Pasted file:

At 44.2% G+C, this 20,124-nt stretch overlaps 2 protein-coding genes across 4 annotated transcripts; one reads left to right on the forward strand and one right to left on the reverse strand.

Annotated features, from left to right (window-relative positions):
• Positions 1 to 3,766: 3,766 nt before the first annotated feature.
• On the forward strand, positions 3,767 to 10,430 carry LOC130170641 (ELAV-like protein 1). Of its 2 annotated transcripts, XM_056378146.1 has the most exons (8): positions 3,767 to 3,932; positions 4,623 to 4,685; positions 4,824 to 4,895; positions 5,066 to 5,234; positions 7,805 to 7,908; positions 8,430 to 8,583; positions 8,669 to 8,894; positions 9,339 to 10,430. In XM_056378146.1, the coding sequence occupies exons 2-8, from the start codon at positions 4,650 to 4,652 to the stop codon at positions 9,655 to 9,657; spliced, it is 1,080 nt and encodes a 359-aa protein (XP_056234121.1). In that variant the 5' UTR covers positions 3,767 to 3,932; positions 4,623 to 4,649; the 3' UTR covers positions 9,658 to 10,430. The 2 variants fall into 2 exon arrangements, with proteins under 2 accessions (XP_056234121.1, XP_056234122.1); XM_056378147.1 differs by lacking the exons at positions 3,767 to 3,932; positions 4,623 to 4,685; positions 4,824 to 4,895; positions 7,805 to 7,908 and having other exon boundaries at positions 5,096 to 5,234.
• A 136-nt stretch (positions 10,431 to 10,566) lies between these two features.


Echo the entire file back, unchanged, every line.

At 44.2% G+C, this 20,124-nt stretch overlaps 2 protein-coding genes across 4 annotated transcripts; one reads left to right on the forward strand and one right to left on the reverse strand.

Annotated features, from left to right (window-relative positions):
• Positions 1 to 3,766: 3,766 nt before the first annotated feature.
• On the forward strand, positions 3,767 to 10,430 carry LOC130170641 (ELAV-like protein 1). Of its 2 annotated transcripts, XM_056378146.1 has the most exons (8): positions 3,767 to 3,932; positions 4,623 to 4,685; positions 4,824 to 4,895; positions 5,066 to 5,234; positions 7,805 to 7,908; positions 8,430 to 8,583; positions 8,669 to 8,894; positions 9,339 to 10,430. In XM_056378146.1, the coding sequence occupies exons 2-8, from the start codon at positions 4,650 to 4,652 to the stop codon at positions 9,655 to 9,657; spliced, it is 1,080 nt and encodes a 359-aa protein (XP_056234121.1). In that variant the 5' UTR covers positions 3,767 to 3,932; positions 4,623 to 4,649; the 3' UTR covers positions 9,658 to 10,430. The 2 variants fall into 2 exon arrangements, with proteins under 2 accessions (XP_056234121.1, XP_056234122.1); XM_056378147.1 differs by lacking the exons at positions 3,767 to 3,932; positions 4,623 to 4,685; positions 4,824 to 4,895; positions 7,805 to 7,908 and having other exon boundaries at positions 5,096 to 5,234.
• A 136-nt stretch (positions 10,431 to 10,566) lies between these two features.